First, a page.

Flow is growing! We are excited to announce a new class starting Monday 20th January 2014 at the Physio Department, Torbay Hospital. The class will be at 6pm. Please get in touch to book in for a free taster. For more information on upcoming Flow classes, sign up to the mailing list.
So you want to get the most out of your surfing and so get in the water as often as you can. But sometimes you feel in a bit of a lull. You persevere; but you don’t seem to get any better. Sound familiar?
I often use my GoPro to watch me catching waves and help analyse what I think I am doing and what I am actually doing. For example, stepping my front foot onto the deck too early then always moving it, giving a disjointed and jerky action I had no idea I was doing. Watching yourself surf (as well as others) can be indispensible when learning to surf. What is also really important is that you understand what you are trying to do and can visualise yourself doing it, from simply standing up or trimming the board, right up to getting barreled. There is a delicate mix of natural instinct, practice and then physics of surfing.
Surfing is quite unique as every wave is different, so there is never a chance to go back and practice that wave again. There is no substitute for getting in the water and learning through doing, but when you look at the time you are surfing and the range of activities required to surf (paddling, popping up, riding the wave, duck diving); there is such a diverse ask on the body that by taking a little time out of the water to practice these elements will not only help you feel more comfortable and confident in the water, but also allow your focus to be on the variables we can’t control.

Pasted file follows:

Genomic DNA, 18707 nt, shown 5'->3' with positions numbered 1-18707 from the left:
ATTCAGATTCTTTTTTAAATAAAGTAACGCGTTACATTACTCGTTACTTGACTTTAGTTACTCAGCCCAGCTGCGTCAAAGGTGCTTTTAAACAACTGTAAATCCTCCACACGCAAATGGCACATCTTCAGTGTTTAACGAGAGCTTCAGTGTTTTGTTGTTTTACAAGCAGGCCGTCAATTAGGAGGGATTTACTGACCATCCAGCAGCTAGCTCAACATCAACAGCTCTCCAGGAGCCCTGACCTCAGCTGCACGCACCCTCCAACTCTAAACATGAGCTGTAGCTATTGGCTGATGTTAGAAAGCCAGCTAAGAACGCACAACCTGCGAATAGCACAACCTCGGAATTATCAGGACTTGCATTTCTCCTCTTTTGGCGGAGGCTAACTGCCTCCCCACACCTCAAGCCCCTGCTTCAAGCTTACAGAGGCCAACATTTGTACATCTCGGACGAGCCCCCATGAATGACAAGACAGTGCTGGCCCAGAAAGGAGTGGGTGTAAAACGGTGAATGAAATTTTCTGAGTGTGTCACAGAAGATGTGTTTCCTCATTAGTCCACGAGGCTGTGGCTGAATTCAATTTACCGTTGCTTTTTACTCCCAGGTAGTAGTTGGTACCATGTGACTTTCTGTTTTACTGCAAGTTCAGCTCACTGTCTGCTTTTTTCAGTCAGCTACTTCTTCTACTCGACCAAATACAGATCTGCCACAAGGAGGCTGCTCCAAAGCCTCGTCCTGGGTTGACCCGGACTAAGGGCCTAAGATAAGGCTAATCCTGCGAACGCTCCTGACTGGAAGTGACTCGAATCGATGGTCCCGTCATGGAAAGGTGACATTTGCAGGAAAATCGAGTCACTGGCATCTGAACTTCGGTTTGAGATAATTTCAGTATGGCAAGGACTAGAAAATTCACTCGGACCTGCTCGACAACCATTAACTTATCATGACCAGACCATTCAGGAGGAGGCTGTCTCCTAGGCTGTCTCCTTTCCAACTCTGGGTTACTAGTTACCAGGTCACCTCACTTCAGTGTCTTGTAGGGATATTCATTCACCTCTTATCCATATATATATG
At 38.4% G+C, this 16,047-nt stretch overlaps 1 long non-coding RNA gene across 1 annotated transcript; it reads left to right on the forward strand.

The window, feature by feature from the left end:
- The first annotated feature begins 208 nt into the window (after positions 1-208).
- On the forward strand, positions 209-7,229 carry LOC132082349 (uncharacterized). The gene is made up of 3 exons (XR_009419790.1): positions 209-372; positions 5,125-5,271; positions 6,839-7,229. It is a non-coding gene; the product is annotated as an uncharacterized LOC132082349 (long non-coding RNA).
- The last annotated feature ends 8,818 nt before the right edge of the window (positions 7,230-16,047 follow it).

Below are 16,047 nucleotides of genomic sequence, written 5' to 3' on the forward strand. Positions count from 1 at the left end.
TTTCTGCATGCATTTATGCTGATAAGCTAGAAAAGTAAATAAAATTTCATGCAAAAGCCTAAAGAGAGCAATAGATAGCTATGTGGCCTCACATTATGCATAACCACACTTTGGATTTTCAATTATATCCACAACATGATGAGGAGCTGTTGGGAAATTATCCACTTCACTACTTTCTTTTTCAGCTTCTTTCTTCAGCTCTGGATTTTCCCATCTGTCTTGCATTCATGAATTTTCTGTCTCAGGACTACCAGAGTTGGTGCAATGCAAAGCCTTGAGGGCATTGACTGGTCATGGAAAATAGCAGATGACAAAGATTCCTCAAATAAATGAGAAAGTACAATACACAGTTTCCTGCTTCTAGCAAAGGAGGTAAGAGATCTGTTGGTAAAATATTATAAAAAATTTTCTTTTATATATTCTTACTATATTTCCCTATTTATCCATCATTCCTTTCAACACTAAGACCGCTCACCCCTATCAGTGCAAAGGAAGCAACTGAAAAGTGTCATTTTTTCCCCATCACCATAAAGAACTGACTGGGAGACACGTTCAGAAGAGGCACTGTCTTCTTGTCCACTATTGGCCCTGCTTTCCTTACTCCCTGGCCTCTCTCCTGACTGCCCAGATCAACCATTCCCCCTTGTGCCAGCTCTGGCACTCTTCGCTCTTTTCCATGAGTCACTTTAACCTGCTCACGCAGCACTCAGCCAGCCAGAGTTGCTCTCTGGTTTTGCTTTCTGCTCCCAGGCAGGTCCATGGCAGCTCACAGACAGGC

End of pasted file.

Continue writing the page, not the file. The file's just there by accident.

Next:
When I watch the GoPro footage back, what also gets me every time is how little time you actually spend ‘surfing’. When you add it up, say the average wave is about 5 seconds, we maybe get 10 decent rides in a session… that’s less than a minute of actual standing.
Taking some time out every few days to do a little surf fitness routine can make a huge difference, especially if you do not have the luxury of getting in the water that often. We have all heard the example of popping up on your bed. I tend to find a quiet room in the house. Shut my eyes, visualise a left or right wave; then literally ride the wave, allowing my body to feel the flowing movement. You might feel a bit silly, but it can really help your body get familiar with the complicated movements you are asking it to perform.
Practicing exercises such as the plank, press-ups, roll-downs, spine twists and the cobra are great ways of ensuring you have the strength, control and flexibility to help you make the most of your time in the water.
Hope this helps to keep you motivated and inspired on those days where you feel like you have lead in your arms and soap on your board!
Love Flow xx